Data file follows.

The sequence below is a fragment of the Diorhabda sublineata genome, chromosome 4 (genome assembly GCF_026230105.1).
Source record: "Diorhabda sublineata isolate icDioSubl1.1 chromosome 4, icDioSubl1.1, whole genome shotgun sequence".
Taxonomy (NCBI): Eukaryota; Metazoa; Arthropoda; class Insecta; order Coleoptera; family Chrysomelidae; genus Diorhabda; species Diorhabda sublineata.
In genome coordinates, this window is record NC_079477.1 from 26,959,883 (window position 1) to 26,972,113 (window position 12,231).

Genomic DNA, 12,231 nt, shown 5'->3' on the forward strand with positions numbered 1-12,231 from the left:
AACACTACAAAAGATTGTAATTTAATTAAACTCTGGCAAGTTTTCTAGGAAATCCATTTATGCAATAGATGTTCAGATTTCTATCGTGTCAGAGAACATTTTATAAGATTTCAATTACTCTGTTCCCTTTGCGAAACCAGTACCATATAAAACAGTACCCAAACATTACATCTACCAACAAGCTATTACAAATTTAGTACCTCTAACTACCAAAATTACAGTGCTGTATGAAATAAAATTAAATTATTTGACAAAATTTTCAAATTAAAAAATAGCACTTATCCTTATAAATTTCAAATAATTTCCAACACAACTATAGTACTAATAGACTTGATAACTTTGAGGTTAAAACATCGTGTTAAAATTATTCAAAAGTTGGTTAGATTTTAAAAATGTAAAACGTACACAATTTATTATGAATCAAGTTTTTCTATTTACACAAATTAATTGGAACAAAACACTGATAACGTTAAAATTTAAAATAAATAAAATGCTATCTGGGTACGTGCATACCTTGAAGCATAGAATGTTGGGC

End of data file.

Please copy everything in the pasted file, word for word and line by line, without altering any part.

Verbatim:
The sequence below is a fragment of the Diorhabda sublineata genome, chromosome 4 (genome assembly GCF_026230105.1).
Source record: "Diorhabda sublineata isolate icDioSubl1.1 chromosome 4, icDioSubl1.1, whole genome shotgun sequence".
Taxonomy (NCBI): Eukaryota; Metazoa; Arthropoda; class Insecta; order Coleoptera; family Chrysomelidae; genus Diorhabda; species Diorhabda sublineata.
In genome coordinates, this window is record NC_079477.1 from 26,959,883 (window position 1) to 26,972,113 (window position 12,231).

Genomic DNA, 12,231 nt, shown 5'->3' on the forward strand with positions numbered 1-12,231 from the left:
AACACTACAAAAGATTGTAATTTAATTAAACTCTGGCAAGTTTTCTAGGAAATCCATTTATGCAATAGATGTTCAGATTTCTATCGTGTCAGAGAACATTTTATAAGATTTCAATTACTCTGTTCCCTTTGCGAAACCAGTACCATATAAAACAGTACCCAAACATTACATCTACCAACAAGCTATTACAAATTTAGTACCTCTAACTACCAAAATTACAGTGCTGTATGAAATAAAATTAAATTATTTGACAAAATTTTCAAATTAAAAAATAGCACTTATCCTTATAAATTTCAAATAATTTCCAACACAACTATAGTACTAATAGACTTGATAACTTTGAGGTTAAAACATCGTGTTAAAATTATTCAAAAGTTGGTTAGATTTTAAAAATGTAAAACGTACACAATTTATTATGAATCAAGTTTTTCTATTTACACAAATTAATTGGAACAAAACACTGATAACGTTAAAATTTAAAATAAATAAAATGCTATCTGGGTACGTGCATACCTTGAAGCATAGAATGTTGGGC